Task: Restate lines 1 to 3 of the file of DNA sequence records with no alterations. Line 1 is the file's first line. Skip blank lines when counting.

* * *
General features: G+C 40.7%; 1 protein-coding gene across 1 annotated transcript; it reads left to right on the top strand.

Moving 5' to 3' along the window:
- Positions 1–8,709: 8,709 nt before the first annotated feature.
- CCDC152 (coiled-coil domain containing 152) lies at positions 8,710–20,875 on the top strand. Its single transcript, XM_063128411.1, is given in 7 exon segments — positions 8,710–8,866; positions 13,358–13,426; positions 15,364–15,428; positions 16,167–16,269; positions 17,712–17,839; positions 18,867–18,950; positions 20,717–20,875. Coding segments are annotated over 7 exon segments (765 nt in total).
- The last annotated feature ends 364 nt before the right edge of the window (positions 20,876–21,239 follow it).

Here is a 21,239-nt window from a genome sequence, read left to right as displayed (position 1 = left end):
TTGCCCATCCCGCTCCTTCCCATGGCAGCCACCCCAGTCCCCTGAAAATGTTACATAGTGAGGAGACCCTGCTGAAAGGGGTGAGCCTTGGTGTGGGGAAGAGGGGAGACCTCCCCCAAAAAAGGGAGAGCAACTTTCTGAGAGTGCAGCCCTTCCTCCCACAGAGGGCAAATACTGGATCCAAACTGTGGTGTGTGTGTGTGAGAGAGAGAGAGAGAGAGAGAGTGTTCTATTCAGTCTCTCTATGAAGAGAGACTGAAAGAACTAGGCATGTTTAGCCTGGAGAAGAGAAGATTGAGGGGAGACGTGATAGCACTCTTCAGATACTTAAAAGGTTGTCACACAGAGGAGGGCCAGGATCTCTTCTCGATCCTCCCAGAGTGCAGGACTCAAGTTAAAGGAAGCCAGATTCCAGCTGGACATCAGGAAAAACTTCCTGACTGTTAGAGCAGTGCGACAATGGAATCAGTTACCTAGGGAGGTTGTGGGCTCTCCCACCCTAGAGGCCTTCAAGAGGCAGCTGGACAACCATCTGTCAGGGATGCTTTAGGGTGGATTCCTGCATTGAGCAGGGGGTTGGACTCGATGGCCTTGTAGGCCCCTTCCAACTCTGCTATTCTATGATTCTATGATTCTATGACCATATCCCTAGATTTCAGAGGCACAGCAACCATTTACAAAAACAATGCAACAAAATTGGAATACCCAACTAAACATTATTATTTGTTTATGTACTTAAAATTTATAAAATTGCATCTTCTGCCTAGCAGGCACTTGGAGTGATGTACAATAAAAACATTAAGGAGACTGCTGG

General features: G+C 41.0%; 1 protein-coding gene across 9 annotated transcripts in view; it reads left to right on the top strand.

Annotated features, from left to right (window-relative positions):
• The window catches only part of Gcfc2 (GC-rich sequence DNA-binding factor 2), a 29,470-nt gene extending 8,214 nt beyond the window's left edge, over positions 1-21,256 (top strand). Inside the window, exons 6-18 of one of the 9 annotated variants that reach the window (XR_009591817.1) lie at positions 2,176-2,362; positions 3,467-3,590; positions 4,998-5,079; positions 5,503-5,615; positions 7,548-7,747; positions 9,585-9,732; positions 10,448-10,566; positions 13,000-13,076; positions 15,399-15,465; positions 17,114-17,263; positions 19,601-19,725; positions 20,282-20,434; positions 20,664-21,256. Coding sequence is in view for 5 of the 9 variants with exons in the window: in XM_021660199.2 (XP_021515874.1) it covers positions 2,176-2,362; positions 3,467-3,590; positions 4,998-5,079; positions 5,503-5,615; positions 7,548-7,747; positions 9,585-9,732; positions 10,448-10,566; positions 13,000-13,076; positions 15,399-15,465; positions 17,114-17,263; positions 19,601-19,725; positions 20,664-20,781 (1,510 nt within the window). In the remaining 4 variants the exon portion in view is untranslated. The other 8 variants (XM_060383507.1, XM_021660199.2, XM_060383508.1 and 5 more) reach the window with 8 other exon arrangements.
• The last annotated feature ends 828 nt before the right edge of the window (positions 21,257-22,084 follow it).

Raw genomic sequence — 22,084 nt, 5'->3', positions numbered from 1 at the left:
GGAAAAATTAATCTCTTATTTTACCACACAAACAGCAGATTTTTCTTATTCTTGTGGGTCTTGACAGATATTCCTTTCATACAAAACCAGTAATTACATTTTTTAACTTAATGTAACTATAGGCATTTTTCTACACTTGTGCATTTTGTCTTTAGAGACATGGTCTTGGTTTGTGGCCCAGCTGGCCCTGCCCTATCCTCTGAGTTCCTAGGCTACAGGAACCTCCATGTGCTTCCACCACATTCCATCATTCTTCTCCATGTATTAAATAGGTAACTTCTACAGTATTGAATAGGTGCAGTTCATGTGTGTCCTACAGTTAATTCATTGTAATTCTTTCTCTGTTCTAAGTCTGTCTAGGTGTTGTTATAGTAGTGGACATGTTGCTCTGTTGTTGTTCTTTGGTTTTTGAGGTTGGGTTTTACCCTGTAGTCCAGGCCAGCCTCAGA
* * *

General features: G+C 40.7%; 1 protein-coding gene across 1 annotated transcript; it reads left to right on the top strand.

Moving 5' to 3' along the window:
- Positions 1–8,709: 8,709 nt before the first annotated feature.